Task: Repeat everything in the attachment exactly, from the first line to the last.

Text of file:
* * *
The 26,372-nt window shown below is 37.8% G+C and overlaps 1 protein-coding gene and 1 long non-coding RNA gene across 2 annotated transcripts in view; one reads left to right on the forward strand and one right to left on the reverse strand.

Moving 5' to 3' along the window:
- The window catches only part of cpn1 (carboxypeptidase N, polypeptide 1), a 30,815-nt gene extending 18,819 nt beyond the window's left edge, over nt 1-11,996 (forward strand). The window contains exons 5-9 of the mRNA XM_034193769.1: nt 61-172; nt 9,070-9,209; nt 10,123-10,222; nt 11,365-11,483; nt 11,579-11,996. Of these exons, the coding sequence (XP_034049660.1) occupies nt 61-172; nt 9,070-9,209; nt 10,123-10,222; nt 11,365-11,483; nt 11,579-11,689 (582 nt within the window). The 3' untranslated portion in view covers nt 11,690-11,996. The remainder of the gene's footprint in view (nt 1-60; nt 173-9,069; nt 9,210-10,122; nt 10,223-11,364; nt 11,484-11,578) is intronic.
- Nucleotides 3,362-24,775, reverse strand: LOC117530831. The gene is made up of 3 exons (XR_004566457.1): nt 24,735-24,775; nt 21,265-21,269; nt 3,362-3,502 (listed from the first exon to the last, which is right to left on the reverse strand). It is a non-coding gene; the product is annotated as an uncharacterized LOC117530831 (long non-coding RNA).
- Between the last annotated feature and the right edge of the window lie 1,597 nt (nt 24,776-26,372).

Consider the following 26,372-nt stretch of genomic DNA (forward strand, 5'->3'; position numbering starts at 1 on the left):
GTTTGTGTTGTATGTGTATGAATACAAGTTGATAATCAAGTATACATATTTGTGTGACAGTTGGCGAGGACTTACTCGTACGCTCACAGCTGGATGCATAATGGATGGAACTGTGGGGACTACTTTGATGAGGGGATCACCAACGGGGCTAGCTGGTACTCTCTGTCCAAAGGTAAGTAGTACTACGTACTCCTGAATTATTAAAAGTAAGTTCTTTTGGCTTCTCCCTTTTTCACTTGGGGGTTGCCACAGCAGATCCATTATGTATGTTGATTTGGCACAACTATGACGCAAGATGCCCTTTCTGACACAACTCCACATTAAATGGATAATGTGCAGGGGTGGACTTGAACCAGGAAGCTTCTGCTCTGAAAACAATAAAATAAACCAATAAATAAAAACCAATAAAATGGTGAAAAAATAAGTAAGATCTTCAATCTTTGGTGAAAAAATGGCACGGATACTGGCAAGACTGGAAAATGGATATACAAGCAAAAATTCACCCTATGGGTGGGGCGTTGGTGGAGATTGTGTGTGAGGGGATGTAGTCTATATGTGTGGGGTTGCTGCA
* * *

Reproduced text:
The 26,372-nt window shown below is 37.8% G+C and overlaps 1 protein-coding gene and 1 long non-coding RNA gene across 2 annotated transcripts in view; one reads left to right on the forward strand and one right to left on the reverse strand.

Moving 5' to 3' along the window:
- The window catches only part of cpn1 (carboxypeptidase N, polypeptide 1), a 30,815-nt gene extending 18,819 nt beyond the window's left edge, over nt 1-11,996 (forward strand). The window contains exons 5-9 of the mRNA XM_034193769.1: nt 61-172; nt 9,070-9,209; nt 10,123-10,222; nt 11,365-11,483; nt 11,579-11,996. Of these exons, the coding sequence (XP_034049660.1) occupies nt 61-172; nt 9,070-9,209; nt 10,123-10,222; nt 11,365-11,483; nt 11,579-11,689 (582 nt within the window). The 3' untranslated portion in view covers nt 11,690-11,996. The remainder of the gene's footprint in view (nt 1-60; nt 173-9,069; nt 9,210-10,122; nt 10,223-11,364; nt 11,484-11,578) is intronic.
- Nucleotides 3,362-24,775, reverse strand: LOC117530831. The gene is made up of 3 exons (XR_004566457.1): nt 24,735-24,775; nt 21,265-21,269; nt 3,362-3,502 (listed from the first exon to the last, which is right to left on the reverse strand). It is a non-coding gene; the product is annotated as an uncharacterized LOC117530831 (long non-coding RNA).
- Between the last annotated feature and the right edge of the window lie 1,597 nt (nt 24,776-26,372).

Consider the following 26,372-nt stretch of genomic DNA (forward strand, 5'->3'; position numbering starts at 1 on the left):
GTTTGTGTTGTATGTGTATGAATACAAGTTGATAATCAAGTATACATATTTGTGTGACAGTTGGCGAGGACTTACTCGTACGCTCACAGCTGGATGCATAATGGATGGAACTGTGGGGACTACTTTGATGAGGGGATCACCAACGGGGCTAGCTGGTACTCTCTGTCCAAAGGTAAGTAGTACTACGTACTCCTGAATTATTAAAAGTAAGTTCTTTTGGCTTCTCCCTTTTTCACTTGGGGGTTGCCACAGCAGATCCATTATGTATGTTGATTTGGCACAACTATGACGCAAGATGCCCTTTCTGACACAACTCCACATTAAATGGATAATGTGCAGGGGTGGACTTGAACCAGGAAGCTTCTGCTCTGAAAACAATAAAATAAACCAATAAATAAAAACCAATAAAATGGTGAAAAAATAAGTAAGATCTTCAATCTTTGGTGAAAAAATGGCACGGATACTGGCAAGACTGGAAAATGGATATACAAGCAAAAATTCACCCTATGGGTGGGGCGTTGGTGGAGATTGTGTGTGAGGGGATGTAGTCTATATGTGTGGGGTTGCTGCA